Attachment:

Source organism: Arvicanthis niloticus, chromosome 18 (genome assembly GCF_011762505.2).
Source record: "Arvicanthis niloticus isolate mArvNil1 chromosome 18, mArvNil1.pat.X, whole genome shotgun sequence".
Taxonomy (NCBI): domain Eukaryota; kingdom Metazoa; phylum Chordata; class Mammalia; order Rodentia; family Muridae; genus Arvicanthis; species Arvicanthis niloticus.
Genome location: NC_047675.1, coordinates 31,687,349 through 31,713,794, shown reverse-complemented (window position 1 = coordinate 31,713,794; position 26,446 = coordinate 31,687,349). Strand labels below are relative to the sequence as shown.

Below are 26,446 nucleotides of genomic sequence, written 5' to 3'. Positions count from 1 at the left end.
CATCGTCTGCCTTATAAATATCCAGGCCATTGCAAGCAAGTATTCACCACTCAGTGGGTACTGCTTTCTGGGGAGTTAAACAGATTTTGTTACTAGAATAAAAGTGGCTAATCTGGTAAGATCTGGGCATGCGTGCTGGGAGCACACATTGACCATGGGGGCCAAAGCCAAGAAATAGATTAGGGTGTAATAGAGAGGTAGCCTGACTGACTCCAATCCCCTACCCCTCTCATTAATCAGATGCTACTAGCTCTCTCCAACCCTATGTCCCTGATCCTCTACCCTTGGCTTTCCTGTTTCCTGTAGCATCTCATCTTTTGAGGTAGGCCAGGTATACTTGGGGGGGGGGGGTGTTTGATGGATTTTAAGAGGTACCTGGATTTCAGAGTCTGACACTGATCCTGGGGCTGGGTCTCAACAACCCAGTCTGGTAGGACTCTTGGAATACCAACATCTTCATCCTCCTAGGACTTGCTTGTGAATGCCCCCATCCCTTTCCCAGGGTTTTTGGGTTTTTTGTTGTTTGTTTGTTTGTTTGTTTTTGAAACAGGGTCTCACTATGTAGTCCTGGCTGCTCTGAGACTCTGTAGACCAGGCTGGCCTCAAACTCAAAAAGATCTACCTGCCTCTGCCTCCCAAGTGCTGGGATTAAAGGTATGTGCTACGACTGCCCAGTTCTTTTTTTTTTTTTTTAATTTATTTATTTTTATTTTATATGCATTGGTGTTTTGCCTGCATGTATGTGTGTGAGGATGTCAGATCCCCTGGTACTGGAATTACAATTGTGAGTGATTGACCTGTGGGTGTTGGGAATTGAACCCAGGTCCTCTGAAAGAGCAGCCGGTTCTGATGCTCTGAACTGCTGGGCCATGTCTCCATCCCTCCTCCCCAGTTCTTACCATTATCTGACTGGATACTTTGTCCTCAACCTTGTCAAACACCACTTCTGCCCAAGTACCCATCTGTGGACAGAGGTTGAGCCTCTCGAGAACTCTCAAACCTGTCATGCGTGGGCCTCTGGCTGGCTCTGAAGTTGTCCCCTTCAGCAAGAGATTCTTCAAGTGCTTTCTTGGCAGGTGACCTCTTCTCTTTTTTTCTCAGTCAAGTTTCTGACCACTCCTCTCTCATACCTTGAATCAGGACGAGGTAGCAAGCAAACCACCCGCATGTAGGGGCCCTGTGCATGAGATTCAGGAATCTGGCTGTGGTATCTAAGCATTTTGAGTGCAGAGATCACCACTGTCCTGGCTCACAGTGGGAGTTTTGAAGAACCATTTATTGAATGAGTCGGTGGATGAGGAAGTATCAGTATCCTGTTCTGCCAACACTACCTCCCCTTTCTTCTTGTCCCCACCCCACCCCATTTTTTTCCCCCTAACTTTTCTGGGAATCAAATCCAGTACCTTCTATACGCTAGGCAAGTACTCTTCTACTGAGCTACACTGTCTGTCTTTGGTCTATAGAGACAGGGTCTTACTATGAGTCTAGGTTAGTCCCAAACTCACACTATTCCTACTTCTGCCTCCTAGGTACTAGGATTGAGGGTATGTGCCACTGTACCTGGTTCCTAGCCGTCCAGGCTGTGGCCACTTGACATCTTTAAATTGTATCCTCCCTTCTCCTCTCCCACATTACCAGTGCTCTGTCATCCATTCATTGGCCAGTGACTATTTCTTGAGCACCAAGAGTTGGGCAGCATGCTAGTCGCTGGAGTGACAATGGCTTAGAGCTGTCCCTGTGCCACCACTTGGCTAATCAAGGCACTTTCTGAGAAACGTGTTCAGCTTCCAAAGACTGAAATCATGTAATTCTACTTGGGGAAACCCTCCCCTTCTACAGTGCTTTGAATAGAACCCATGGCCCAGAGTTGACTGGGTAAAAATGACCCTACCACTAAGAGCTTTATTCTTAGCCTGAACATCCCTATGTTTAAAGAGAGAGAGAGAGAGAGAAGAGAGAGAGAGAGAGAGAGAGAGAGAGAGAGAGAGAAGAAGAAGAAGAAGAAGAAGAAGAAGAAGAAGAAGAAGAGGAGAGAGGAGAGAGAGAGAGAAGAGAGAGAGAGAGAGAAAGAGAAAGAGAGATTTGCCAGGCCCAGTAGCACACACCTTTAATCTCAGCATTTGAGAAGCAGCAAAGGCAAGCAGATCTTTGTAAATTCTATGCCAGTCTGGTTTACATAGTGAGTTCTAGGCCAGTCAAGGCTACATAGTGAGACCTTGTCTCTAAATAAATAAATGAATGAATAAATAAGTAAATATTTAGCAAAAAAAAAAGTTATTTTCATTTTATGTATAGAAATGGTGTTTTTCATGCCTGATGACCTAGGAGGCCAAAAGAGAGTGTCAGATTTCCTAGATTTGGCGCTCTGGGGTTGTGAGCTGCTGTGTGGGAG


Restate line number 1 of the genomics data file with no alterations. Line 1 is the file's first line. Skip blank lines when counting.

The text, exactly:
Source organism: Arvicanthis niloticus, chromosome 18 (genome assembly GCF_011762505.2).